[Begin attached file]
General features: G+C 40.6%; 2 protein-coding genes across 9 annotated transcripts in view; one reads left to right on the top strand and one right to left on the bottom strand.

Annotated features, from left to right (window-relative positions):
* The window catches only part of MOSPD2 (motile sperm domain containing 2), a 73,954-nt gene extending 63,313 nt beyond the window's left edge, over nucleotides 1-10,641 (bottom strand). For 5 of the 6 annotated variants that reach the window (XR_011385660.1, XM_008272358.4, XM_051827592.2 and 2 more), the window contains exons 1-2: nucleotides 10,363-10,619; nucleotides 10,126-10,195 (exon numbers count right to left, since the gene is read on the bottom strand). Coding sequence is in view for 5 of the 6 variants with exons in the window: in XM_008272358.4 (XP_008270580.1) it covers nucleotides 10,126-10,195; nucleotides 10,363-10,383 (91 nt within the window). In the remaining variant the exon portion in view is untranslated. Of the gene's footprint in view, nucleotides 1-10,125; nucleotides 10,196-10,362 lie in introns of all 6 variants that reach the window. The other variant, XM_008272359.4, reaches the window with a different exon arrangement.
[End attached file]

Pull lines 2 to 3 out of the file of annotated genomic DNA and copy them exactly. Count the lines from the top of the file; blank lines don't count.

Annotated features, from left to right (window-relative positions):
* The window catches only part of MOSPD2 (motile sperm domain containing 2), a 73,954-nt gene extending 63,313 nt beyond the window's left edge, over nucleotides 1-10,641 (bottom strand). For 5 of the 6 annotated variants that reach the window (XR_011385660.1, XM_008272358.4, XM_051827592.2 and 2 more), the window contains exons 1-2: nucleotides 10,363-10,619; nucleotides 10,126-10,195 (exon numbers count right to left, since the gene is read on the bottom strand). Coding sequence is in view for 5 of the 6 variants with exons in the window: in XM_008272358.4 (XP_008270580.1) it covers nucleotides 10,126-10,195; nucleotides 10,363-10,383 (91 nt within the window). In the remaining variant the exon portion in view is untranslated. Of the gene's footprint in view, nucleotides 1-10,125; nucleotides 10,196-10,362 lie in introns of all 6 variants that reach the window. The other variant, XM_008272359.4, reaches the window with a different exon arrangement.